ICT and Computing

Plymstock School ICT and Computing Department

ICT and Computing

The ICT and Computing department aims to provide high quality teaching and learning for students in not just how to use computers, networks and application software (digital literacy), but to understand how computers and networks actually work (the science of computers) and how to create their own applications (computer programming). Students will also look at how information technology (IT) is used in real-life situations and how to use IT safely and responsibly (e-safety)

In KS3 (year 7-9) all students will have one lesson of ICT/Computing per week. In KS4 students can choose to study either ICT or Computer Science at GCSE. Both of these courses are also available at A-level.

Key Stage 3

In year 7 students have a series of short units covering:

  • e-safety
  • using computer models and databases
  • binary numbers and data representation
  • components of computer systems and their function
  • algorithms and basic programming techniques
  • creating web pages and animated content
  • recording and editing audio and video

In year 8 student have longer units based on a theme:

  • Computer Games
  • Modelling the costs of a new game
  • Using a games database
  • Creating their own computer games
  • How networks and the Internet work
  • Safe and responsible use of social networking
  • Creating their own phone app
  • Control technology
  • Programming control systems (e.g. traffic lights, burglar alarms, etc.)
  • Robotics

In year 9 we begin to introduce the two courses available at GCSE. Students will complete sample tasks for GCSE ICT controlled assessment (using a database, making a logo and digital advert) and then move on to GCSE Computer Science topics (text-based programming languages and how computers store and process data). This should enable them to make an informed choice between these two courses for KS4.

For the remainder of the year we give students the opportunity to develop their digital literacy skills in a wide range of packages, from spreadsheets and presentations to graphics and 3D modelling. Students who have chosen GCSE Computer Science will also get further opportunities to develop their programming skills.

We also offer a range of extra-curricular activities for key stage 3 students ranging from lunchtime or after school clubs to taking students to compete in programming competitions at Plymouth University.

GCSE courses

At KS4 we offer two GCSE courses:

GCSE ICT teaches students how to design, create and test digital solutions to real world problems and how IT devices and networks are used. We use the Edexcel course which is made up of two components: a controlled assessment brief (CAB) worth 60% of the final mark and a final exam worth the remaining 40%. The CAB tasks include research and investigation, making a logo, digital advert and web pages, using a database and creating a spreadsheet model. Each task is reviewed using a series of guided questions.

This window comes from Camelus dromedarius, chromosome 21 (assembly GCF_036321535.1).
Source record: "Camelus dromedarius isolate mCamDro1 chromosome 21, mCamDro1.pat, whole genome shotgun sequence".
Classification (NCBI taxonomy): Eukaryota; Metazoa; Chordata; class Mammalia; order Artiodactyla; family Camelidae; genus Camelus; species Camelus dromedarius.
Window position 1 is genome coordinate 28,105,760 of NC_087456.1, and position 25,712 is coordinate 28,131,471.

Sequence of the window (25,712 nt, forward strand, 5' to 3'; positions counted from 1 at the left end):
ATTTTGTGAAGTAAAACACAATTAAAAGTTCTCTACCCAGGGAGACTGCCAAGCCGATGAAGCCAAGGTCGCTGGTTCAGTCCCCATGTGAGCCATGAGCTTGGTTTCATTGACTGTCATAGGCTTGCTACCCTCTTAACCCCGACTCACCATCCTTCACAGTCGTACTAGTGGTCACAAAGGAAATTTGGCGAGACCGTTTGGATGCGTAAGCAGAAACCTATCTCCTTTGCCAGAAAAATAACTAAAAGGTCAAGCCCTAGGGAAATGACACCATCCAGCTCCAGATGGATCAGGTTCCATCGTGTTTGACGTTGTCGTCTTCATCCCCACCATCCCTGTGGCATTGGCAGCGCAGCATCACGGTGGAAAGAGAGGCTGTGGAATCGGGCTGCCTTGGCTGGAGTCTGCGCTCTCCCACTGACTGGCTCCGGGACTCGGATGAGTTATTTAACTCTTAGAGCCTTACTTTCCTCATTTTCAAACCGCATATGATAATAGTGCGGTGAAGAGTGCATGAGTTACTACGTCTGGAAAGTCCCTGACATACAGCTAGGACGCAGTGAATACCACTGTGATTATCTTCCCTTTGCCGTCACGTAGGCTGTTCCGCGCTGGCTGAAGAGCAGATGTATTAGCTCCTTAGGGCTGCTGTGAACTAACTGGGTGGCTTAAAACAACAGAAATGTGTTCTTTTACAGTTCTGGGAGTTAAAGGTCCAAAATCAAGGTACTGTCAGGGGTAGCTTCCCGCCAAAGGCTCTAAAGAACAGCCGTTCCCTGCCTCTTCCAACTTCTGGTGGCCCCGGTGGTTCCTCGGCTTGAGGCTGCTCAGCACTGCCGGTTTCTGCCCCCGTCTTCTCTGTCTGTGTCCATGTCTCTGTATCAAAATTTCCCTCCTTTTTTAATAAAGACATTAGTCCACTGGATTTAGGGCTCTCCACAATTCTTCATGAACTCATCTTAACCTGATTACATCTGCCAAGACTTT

GCSE Computer Science covers programming and how computer systems actually work. We use the AQA course which is made of three components: two projects worth 30% of the final mark each and a final exam worth the remaining 40%. The projects are chosen from four possible areas: web-technology, mobile phone apps, game development and traditional programming. Each involves designing, creating, testing, documenting and evaluating a programmed solution to a given problem.


A-level courses

At KS5 we offer two A-level courses:

A-level ICT covers how IT systems, devices and networks are used and managed by individuals and organisations. There is a strong link to Business Studies, but the course is suitable for students doing any other A-level course. Students will learn how to design, create and test solutions to meet client requirements. In year 12 there are two 1½ hour exams, while in year 13 there is one 2 hour exam and one extended project, where students develop their solution for a real client.

A-level Computing covers the theories behind computers and how computing devices work, as well as more advanced programming techniques in a variety of languages. A good level of Maths is very important for computing, usually at least a B at GCSE. In year 12 there are two exams, a 2 hour on-screen practical and a 1 hour written paper. In year 13 there is one 2 hour exam and one extended project, where students develop a programmed solution for a client.


Homework Expectations

During KS3 students can expect to get 2 to 3 pieces of homework per term. This reflects the fact that they only have one lesson of ICT and Computing per week.

During KS4 when students are studying a GCSE course, they can expect to get one piece of homework per fortnight. This should take between 30 and 40 minutes to complete. Alternatively a teacher may set two shorter pieces of homework on consecutive weeks.

During KS5 when students are studying an A-level course, they can expect to get one piece of homework per week from both of their A-level teachers. Each piece of homework should take between 45 and 60 minutes to complete. It is also expected that students taking an A-level course will do a further two hours of personal study and reading around the subject.

Events Calendar

Mon 29

Half Term Holiday

May 29 - June 2
Mon 05

GCSE & A2 Exams

June 5 - June 30
Tue 06

Year 12 UCAS Information Evening

June 6 @ 6:00 pm - 8:00 pm
View the Calendar